Business & Tech

US signals backing for self-driving cars

A bus drove by an Audi self-driving vehicle parked on Pennsylvania Avenue near the Capitol in Washington.
Associated Press/File
A bus drove by an Audi self-driving vehicle parked on Pennsylvania Avenue near the Capitol in Washington.

WASHINGTON — Federal auto safety regulators on Monday made it official: They are betting the nation’s highways will be safer with more cars driven by machines and not people.

In long-awaited guidelines for the booming industry of automated vehicles, the Obama administration promised strong safety oversight, but sent a clear signal to automakers that the door was wide open for driverless cars.

“We envision in the future, you can take your hands off the wheel, and your commute becomes restful or productive instead of frustrating and exhausting,” said Jeffrey Zients, director of the National Economic Council, adding that highly automated vehicles “will save time, money and lives.”

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The statements were the most aggressive signal yet by federal regulators that they see automated car technology as a win for auto safety. Yet having officially endorsed the fast-evolving technology, regulators must now balance the commercial interests of companies including Tesla, Google and Uber with concerns over public safety, especially in light of recent crashes involving semiautonomous cars.

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The policies unveiled Monday were designed to walk that line. In a joint appearance, Zients and Anthony Foxx, secretary of the US Transportation Department, released the first guidelines, which outlined safety expectations and encouraged uniform rules for the nascent technology. The instructions signaled to motorists that automated vehicles would not be a wild west where companies can try anything without oversight, but were also vague enough that automakers and technology companies would not fear overregulation.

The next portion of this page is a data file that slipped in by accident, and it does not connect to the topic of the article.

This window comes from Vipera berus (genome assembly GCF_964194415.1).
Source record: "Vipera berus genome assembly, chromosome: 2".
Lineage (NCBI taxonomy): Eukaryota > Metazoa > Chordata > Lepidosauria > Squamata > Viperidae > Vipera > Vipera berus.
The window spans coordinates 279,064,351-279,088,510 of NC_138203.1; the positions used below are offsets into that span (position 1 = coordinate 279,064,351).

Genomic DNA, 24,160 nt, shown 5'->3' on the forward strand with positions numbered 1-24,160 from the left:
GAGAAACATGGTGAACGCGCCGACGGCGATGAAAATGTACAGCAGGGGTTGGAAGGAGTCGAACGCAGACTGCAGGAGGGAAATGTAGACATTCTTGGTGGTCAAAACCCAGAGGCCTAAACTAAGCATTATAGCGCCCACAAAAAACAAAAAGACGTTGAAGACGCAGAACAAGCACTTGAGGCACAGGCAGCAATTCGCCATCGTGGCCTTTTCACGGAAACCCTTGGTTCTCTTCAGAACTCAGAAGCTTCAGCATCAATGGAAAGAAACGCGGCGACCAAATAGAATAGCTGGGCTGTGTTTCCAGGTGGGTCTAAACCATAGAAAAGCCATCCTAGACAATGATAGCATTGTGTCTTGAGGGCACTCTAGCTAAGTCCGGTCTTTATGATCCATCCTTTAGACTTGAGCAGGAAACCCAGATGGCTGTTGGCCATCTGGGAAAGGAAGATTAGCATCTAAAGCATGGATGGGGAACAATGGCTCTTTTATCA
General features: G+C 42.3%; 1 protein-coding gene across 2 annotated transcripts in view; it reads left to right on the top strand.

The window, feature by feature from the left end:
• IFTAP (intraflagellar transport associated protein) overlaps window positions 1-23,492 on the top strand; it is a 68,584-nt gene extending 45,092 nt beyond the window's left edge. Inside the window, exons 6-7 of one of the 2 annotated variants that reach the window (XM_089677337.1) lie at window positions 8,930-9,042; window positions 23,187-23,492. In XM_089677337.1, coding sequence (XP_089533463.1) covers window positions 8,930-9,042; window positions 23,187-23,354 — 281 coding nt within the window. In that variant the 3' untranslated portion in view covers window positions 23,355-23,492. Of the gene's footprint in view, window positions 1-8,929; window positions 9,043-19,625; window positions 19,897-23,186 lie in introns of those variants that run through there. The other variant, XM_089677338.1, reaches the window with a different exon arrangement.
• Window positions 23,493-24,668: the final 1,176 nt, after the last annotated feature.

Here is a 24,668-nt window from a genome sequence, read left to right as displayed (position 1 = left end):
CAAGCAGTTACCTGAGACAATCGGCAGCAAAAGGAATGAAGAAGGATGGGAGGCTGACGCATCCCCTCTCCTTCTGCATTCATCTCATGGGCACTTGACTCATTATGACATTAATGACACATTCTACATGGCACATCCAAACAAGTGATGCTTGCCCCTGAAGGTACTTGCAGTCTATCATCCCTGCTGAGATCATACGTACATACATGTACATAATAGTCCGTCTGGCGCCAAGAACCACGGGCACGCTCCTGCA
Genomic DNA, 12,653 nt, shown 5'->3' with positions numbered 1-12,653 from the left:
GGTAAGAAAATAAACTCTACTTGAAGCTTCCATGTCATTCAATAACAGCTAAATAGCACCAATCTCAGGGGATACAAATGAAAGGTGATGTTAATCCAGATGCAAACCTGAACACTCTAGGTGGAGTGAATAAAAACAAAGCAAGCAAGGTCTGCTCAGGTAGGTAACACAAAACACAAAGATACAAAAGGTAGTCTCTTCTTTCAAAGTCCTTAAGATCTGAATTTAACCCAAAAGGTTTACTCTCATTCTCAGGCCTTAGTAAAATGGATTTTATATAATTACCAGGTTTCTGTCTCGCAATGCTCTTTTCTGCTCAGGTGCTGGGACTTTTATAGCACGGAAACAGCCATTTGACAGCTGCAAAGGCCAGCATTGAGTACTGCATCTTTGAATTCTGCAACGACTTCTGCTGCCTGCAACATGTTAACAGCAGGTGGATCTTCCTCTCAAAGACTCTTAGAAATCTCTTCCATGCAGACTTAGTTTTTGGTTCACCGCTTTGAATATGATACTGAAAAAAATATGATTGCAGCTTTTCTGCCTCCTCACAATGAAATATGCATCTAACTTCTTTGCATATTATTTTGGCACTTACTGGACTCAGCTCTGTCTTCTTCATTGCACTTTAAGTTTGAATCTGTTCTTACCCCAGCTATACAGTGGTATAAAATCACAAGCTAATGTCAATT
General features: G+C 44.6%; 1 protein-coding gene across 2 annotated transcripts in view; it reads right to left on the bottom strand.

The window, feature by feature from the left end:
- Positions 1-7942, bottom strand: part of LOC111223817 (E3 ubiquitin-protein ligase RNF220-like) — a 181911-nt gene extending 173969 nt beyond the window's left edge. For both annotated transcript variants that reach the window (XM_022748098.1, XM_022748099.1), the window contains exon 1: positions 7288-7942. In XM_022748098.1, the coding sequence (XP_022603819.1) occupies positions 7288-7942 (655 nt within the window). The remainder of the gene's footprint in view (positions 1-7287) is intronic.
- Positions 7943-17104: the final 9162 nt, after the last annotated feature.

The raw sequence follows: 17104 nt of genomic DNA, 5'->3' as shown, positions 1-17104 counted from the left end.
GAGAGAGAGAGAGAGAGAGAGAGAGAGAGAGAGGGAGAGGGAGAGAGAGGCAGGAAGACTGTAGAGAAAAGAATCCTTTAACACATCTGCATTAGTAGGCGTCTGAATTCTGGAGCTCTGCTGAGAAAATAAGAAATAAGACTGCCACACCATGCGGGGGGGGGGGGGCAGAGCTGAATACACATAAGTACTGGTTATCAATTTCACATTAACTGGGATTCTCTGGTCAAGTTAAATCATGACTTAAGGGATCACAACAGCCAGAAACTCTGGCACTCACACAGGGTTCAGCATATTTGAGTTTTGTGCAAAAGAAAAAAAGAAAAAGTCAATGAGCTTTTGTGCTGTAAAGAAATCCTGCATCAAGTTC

Driverless and semiautonomous cars have hit the open roads, forcing regulators to keep up. Tesla, the electric-car maker, has sold tens of thousands of cars with a self-driving feature known as Autopilot. The company has been grappling with the fallout from the death in May of a driver in Florida who had the car’s Autopilot on, as well as a report last week of another crash in China where the technology apparently was turned on.

Tesla plans as soon as this week to download new software to its cars. The company’s chief executive, Elon Musk, has said the new software will include improvements to Autopilot that could have avoided the fatal accident in May.

Uber, the ride-hailing giant, began trials in Pittsburgh last week to let its most loyal customers order rides from driverless cars through their smartphone app. Google has been testing self-driving cars in its hometown Mountain View, Calif., and rivals including Apple are also exploring similar technology.